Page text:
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Malay Weasel

Family : Mustelidae
Species : Mustela nudipes

Head-body length : 30-36 cm
Tail length : 22-26 cm
Weight : around 1 kg

The beautiful Malay Weasel occurs in a variety of habitats including primary forest, secondary forest, swamp forest, heath forest, scrub, grassland and other disturbed habitats. It is exclusively terrestrial, and is mainly diurnal, though nocturnal activity has been noted by some observers. Elevation records for the species are as high as 1700 metres (Duckworth et al, 2006).

This diminutive carnivore, which has a head-body length no greater than 36 cm, is widespread, albeit with a patchy distribution. It is, however, rarely seen probably due to a low population density and its habit of foraging in undergrowth and largely avoiding open trails.

This animal is a skillful hunter, able to hunt down fast-moving prey such as terrestrial rodents (rats, mice and possibly squirrels). Its elongate body shape also allows it to descend into the burrows of ground-dwelling mammals. In addition to rodents, it may feed on any other available small prey including birds, reptiles and large insects, though there is little known of this animal's ecology.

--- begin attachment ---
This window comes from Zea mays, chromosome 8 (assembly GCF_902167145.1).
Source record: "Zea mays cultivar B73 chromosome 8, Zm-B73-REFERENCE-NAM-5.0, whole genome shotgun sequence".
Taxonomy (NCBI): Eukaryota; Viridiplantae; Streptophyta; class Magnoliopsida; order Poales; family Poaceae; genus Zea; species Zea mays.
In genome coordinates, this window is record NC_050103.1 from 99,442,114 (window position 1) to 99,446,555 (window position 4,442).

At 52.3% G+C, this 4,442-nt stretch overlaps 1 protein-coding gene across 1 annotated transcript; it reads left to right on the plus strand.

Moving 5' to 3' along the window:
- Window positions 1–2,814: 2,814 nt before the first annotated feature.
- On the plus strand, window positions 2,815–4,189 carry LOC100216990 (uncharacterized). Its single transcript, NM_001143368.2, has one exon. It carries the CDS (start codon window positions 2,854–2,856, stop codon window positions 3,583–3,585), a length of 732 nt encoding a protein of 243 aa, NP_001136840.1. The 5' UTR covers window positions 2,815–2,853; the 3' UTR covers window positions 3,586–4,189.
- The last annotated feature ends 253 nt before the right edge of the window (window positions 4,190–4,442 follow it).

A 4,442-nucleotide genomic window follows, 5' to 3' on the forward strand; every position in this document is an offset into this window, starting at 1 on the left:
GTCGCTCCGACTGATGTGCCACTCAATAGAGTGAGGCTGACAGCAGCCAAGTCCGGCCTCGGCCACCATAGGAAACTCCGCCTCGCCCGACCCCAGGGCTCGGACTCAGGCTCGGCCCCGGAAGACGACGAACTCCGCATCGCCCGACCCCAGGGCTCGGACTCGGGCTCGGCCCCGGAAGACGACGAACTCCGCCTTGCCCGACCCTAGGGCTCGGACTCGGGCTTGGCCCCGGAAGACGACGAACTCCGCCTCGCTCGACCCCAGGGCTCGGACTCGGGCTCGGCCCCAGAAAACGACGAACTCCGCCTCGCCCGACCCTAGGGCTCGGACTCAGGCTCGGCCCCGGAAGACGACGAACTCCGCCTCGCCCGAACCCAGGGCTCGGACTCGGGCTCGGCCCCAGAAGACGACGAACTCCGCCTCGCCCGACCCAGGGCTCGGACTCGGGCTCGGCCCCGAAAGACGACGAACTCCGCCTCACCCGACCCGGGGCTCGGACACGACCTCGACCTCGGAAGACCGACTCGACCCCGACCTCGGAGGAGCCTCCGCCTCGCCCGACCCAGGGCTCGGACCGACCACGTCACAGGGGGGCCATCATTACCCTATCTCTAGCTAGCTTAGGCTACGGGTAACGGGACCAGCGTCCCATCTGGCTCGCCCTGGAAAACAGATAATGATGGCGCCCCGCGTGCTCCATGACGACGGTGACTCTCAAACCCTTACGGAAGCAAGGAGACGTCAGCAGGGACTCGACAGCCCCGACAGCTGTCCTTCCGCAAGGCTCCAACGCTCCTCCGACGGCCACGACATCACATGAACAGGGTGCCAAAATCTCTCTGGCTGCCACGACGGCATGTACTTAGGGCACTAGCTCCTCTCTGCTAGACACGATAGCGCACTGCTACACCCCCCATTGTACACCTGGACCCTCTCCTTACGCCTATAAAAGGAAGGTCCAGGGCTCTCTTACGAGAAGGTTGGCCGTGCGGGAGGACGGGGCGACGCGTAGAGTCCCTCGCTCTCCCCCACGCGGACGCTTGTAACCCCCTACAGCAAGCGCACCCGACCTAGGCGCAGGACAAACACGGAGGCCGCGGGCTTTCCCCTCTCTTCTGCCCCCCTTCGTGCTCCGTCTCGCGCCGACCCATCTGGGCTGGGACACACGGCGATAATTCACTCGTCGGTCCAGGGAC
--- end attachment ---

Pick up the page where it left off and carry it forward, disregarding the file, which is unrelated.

Its fur is generally a rich golden colour, varying in tone from yellowish to reddish-brown, but sometimes pale greyish-white. Often the head and tip of the tail are white. Its body is elongate, with short legs, and the tail is bushy and held horizontally.

A litter of up to four young has been recorded, but sightings of this animal are typically of lone individuals.

The Malay Weasel occurs in southern Thailand, Peninsular Malaysia, Sumatra and Borneo. There are no records from Singapore. There is an erroneous record from Java, but clearly the species does not occur there (Duckworth et al, 2006).

Fig 1 : A Malay Weasel from lower montane forest, active in the hot afternoon sun. This specimen has a rich golden fur, typical of the species, but lacks white fur on its head and at the tip of its tail.

References : M3, M5

Duckworth, J. W., Lee, B. P. Y., Meijaard, E., Meiri, S. 2006.  The Malay Weasel Mustela nudipes: distribution, natural history and a global conservation status review.  Small Carnivore Conservation 01/2006; 34-35:2-21.


Fig 1